5. Make your offers as "clean" as possible. Waive any contingencies that you can such as inspection and appraisal, have a quick timeframe to close, check the "specific performance" box saying the seller can sue you if you fail to close (normally only applies to sellers), offer to pay title and closing costs, etc. The purchase and sale contract is made up of options that favor either the buyer or the seller. Selecting as many as possible (within your ability and comfort level of course) that favor the seller will make your offer more attractive even if the offer amount may be lower than others.
6. Find out what the seller is looking for other than price and offer that. One thing I'm seeing a lot of recently is sellers who need to find a replacement property. Being flexible on closing date or offering a lease back option might make your offer more attractive than a higher price offer to those sellers. That's just one example, often times seller's have something they need other than price. Find out what it is and use it.
7. Loosen up your buying criteria. I'm seeing less competition on properties with a value-add component/issues as the majority of buyers in the Denver market right now seem to be homebuyers moving in from other markets and they're shopping for move-in ready. Properties with warts on them aren't getting as much attention and have much longer days on market.
8. Use an escalation clause. These are not as popular as they were a few years ago in the Denver market, but it can be a good tool to have in your toolkit if the seller is willing to accept one. An escalation clause is an addition to the offer that says you will beat any other offer by X amount, up to X amount. For example you could offer $400k, with an escalator that says you'll beat any other offer by $5k, up to $450k. Make sure to add in the clause that the seller must provide evidence of the next highest offer, though, don't take their word for it that they have a high offer or they can just squeeze you for whatever your cap is. Escalations seem to have fallen out of favor recently and most listing agents don't like them anymore as they make things too confusing for sellers, but it's worth asking if you know you'll have competition.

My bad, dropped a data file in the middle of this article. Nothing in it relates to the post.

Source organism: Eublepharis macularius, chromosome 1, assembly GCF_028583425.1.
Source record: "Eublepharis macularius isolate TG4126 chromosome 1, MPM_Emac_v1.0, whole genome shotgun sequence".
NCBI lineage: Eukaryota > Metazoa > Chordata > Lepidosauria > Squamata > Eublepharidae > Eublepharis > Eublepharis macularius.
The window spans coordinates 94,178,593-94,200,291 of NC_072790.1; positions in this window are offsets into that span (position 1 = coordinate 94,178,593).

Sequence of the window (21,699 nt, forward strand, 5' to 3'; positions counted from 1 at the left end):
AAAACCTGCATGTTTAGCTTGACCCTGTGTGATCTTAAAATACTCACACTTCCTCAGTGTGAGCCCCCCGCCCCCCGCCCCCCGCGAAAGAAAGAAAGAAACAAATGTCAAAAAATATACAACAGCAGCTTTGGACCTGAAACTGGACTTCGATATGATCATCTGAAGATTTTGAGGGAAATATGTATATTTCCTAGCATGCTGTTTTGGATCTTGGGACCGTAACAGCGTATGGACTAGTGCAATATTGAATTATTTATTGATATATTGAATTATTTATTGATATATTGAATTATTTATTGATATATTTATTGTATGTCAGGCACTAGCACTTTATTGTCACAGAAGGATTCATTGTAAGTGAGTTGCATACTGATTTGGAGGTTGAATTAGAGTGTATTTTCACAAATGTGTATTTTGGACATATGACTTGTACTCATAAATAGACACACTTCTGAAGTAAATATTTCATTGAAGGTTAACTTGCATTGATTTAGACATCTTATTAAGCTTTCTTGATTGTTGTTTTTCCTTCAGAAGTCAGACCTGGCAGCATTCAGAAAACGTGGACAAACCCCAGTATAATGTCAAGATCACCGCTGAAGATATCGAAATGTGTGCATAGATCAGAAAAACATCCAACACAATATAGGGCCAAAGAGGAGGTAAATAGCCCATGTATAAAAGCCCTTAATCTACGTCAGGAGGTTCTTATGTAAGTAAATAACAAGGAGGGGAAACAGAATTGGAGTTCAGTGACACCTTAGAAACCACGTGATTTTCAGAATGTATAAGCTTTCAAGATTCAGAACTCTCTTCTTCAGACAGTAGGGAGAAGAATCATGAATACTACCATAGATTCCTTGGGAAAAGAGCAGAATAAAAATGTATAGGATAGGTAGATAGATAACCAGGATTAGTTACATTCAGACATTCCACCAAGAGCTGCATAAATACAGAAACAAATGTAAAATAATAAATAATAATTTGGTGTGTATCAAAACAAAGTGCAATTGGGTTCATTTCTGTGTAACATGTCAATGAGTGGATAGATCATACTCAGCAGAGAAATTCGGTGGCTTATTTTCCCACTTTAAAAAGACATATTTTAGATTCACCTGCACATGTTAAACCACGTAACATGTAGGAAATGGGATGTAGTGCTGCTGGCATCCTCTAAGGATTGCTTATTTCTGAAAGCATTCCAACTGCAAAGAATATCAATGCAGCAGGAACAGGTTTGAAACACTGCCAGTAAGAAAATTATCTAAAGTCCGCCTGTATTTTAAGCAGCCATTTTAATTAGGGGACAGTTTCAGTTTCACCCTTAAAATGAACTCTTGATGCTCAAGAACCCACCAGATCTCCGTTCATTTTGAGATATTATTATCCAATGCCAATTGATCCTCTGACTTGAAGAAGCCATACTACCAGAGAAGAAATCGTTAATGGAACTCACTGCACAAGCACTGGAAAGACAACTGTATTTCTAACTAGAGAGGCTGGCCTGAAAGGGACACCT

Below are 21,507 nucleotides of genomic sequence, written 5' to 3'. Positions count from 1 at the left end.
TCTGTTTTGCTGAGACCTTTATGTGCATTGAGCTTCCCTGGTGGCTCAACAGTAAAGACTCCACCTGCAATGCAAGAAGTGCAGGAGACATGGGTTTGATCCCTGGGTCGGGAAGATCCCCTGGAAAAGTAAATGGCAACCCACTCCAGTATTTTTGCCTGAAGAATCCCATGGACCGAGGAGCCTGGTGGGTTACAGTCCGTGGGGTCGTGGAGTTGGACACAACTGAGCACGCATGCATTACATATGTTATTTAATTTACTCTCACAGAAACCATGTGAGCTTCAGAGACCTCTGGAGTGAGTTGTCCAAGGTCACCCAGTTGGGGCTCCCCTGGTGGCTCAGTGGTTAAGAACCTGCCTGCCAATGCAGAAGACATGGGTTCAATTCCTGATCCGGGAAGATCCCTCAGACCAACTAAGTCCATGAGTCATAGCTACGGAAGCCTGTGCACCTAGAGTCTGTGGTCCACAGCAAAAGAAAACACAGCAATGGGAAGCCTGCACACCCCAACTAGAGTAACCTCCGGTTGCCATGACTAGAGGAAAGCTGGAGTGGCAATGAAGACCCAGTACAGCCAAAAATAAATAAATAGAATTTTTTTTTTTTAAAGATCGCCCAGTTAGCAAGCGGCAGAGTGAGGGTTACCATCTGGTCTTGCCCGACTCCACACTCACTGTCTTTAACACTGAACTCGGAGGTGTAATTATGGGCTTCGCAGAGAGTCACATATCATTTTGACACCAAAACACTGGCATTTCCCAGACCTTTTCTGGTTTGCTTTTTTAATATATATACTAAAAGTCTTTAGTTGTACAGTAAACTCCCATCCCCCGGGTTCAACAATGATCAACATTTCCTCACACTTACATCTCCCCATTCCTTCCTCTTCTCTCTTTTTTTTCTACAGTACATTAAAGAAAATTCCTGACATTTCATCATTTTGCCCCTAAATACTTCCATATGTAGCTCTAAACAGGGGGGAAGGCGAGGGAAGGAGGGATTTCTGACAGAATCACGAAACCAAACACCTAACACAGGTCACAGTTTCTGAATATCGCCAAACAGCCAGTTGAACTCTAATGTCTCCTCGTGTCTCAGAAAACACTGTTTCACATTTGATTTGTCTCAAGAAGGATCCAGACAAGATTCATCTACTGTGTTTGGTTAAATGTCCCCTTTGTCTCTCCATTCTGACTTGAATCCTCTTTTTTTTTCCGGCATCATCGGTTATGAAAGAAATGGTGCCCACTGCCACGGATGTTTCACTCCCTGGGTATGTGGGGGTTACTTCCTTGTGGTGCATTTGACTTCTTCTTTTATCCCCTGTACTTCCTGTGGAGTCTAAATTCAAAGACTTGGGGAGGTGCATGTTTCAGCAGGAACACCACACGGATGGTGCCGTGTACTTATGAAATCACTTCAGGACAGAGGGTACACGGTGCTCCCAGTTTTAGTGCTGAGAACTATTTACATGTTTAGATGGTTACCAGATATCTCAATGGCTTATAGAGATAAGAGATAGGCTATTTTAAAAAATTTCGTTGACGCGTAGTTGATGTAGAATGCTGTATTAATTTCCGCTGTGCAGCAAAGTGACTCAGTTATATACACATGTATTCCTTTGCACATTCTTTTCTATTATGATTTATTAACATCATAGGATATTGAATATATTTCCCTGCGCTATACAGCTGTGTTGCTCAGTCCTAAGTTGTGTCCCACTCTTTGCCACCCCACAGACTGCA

9. Offer to come out of pocket for the difference if the property doesn't appraise. One issue sellers have with competitive offer situations is the price often gets driven up above what the property will appraise for. Be careful with this however, obviously as an investor you don't want to pay above appraised value and if you need to sell anytime soon you'll probably take a loss.
10. Make aggressive offers on recently expired listings, properties with more than 40 or so days on market, or that have recently had big price drops.
11. Use an agent with connections. Agents with a good reputation and a good network of colleagues will be more successful in getting access to listings before they hit the MLS as well as having their offers accepted.
12. Submit with a "Heart Strings" personal cover letter. "We're a young family of five that truly loves your house so much, we promise we'll make the transaction really smooth and be best friends with you after, we're not even going to do an inspection and we'll take great care of your house forever. I think I remember you from grade school I always liked you..." etc. These can actually work if the seller get's a bunch of similar offers and is the sentimental type. Keep it short and sweet though, and as sincere as possible (don't copy and paste what I wrote above, that was satire).